Not science fiction: SA may soon have too much electricity
Promising no load-shedding this winter, Eskom says it is ahead of schedule in building new units and won’t rule out dabbling in nuclear.
South Africa could be heading for a surplus of electricity within five years as Eskom, the state power monopoly, has accelerated its build programme and the first unit of the Ingula pumped storage scheme is a year ahead of schedule, Eskom chief executive officer Brian Molefe told journalists at a media briefing at Parliament.
But Molefe indicated that this does not necessarily mean that Eskom will not be involved in the proposed nuclear build programme. He said nuclear was “a cheap and clean” technology, but the ultimate decision on the programme was in the government’s hands.
“We are a year ahead at Ingula,” Molefe said. Ingula is under construction on the escarpment of the Little Drakensberg, between the Free State and KwaZulu-Natal. The scheme consists of an upper dam (Bedford Dam) and a lower dam (Bramhoek Dam), 4.5km apart and connected by waterway tunnels.
The underground powerhouse will house four 333MW reversible pump-turbines. The first has come on stream a year ahead of schedule.
Extra power capacity
When this powerhouse comes on stream – all four units are tipped to be in operation by the end of the year and another one will be up before winter – Eskom will have about 1? 400MW of extra power capacity.
Once the coal-fired Medupi and Kusile plants come on stream, they will add nearly 10?000MW of electricity, which senior Eskom managers argue will radically change the power position of the entity.
Public Enterprises Minister Lynne Brown said: “I commend the team at Eskom for progress made in the execution of the build programme and overall improvement in the performance of the business. She noted that its leadership had been pivotal in raising the morale at the entity.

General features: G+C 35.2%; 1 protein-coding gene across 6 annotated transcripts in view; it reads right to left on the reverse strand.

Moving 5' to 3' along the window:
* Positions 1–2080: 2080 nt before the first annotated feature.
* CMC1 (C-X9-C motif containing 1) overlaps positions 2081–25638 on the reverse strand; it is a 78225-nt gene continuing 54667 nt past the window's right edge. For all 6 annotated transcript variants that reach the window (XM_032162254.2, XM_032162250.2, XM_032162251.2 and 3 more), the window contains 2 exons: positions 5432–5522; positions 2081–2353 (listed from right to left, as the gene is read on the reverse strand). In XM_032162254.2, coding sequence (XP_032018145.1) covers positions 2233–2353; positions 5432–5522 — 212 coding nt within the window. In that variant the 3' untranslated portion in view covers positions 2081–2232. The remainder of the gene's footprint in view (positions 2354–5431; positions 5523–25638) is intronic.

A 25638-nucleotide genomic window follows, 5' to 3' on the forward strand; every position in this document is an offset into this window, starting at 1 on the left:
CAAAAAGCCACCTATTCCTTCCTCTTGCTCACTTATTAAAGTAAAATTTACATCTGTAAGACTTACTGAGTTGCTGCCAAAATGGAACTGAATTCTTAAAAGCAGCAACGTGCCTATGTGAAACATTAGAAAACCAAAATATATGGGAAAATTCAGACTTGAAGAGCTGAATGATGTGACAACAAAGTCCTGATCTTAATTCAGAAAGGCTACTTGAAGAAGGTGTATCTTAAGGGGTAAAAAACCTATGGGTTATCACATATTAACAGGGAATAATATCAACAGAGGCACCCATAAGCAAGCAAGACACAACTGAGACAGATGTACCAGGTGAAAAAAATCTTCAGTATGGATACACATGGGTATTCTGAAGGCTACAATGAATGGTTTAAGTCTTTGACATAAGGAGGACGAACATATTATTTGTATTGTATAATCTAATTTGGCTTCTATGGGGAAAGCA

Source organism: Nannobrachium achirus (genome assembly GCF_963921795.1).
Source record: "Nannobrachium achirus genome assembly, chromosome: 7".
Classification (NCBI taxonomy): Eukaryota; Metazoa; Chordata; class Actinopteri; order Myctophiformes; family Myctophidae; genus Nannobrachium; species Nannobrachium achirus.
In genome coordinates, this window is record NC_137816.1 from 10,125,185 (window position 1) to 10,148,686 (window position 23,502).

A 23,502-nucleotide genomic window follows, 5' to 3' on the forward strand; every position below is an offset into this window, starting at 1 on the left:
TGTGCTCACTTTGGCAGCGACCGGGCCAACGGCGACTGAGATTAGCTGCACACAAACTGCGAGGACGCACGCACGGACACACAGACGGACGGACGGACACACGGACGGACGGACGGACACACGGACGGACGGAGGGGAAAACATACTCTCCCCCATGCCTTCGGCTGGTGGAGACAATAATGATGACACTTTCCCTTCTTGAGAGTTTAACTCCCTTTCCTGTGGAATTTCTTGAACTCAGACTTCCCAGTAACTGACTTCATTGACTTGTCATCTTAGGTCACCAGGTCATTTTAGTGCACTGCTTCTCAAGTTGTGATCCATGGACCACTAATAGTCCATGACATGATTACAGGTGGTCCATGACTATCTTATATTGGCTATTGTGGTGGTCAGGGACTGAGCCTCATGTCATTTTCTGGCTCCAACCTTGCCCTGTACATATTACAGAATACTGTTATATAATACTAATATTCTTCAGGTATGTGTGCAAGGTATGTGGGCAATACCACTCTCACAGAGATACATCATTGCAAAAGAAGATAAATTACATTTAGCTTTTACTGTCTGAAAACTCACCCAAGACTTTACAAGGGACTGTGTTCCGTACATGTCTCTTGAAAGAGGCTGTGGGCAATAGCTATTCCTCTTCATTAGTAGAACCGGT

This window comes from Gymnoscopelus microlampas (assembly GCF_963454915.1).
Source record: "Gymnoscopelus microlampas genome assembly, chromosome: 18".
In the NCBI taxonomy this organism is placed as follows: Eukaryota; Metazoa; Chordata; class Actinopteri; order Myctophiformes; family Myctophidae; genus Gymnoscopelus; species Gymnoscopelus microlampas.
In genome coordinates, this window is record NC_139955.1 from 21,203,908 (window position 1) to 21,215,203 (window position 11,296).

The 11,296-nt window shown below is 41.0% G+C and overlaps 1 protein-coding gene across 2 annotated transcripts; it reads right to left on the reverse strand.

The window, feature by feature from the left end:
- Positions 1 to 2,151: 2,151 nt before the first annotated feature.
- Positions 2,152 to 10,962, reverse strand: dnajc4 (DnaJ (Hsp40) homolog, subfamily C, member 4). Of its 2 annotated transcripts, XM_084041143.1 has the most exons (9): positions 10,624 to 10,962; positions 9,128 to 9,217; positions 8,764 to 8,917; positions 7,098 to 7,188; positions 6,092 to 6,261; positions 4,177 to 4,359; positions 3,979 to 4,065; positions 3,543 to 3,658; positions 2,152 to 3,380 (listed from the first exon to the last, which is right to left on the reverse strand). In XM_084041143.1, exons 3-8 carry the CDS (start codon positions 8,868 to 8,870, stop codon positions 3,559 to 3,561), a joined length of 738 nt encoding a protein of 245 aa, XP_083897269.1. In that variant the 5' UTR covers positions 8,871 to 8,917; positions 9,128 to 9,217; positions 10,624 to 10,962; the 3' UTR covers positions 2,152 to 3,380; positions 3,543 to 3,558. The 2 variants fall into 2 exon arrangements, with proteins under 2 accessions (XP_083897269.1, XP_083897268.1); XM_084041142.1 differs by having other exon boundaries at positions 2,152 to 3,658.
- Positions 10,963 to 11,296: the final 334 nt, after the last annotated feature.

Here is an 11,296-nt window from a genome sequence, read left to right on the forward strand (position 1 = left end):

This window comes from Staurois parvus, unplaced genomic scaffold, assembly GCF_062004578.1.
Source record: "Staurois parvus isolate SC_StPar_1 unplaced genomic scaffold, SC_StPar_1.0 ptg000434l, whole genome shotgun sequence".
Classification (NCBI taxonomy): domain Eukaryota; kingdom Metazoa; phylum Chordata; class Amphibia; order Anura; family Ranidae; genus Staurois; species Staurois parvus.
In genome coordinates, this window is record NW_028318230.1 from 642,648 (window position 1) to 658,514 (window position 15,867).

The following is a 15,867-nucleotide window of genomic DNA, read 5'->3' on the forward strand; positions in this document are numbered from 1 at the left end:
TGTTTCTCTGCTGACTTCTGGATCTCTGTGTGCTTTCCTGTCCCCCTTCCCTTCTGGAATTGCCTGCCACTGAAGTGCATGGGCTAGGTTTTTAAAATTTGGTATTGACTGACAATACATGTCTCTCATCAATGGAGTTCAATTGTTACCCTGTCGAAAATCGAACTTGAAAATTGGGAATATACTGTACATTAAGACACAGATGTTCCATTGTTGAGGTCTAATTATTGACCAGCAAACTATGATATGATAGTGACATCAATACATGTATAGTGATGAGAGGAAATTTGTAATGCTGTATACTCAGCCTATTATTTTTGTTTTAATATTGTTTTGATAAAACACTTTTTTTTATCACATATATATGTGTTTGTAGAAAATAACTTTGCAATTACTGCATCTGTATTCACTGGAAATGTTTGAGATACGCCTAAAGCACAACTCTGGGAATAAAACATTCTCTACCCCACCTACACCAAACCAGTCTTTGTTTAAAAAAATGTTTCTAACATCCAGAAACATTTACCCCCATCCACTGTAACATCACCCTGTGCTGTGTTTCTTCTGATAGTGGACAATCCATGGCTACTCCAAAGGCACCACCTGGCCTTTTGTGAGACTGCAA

Molefe, promising that there would be no load-shedding in the winter months, said nuclear energy would be a good route to go “even if we have a surplus [from Eskom’s other generating activities]”.
Adding nuclear power units would create an opportunity to generate income from electricity sales, and could “reduce the cost [of electricity] for ordinary citizens”.
Pressed on how the private sector could get involved in Eskom businesses, Brown said that Eskom “must decide which assets [should be disposed off]”. She felt strongly that the “basic services” of generation, transmission and distribution should remain in the hands of the state. But bringing in the private sector to help Eskom to recommission them mothballed power stations could be an option, she added.
On a potential Moody’s downgrade of Eskom, Molefe said: “Let us not jump before the drum starts beating. They [Moody’s] are approaching the drums … let us work together as South Africans to show it is not necessary to downgrade [Eskom]” or any of the state-owned entities.
He said Moody’s was doing preparatory work to consider whether it was necessary to downgrade the electricity utility. A downgrade would still leave South Africa a notch above junk status.
“Even if we do end with a downgrade [by one notch], it is still investment grade,” Molefe said.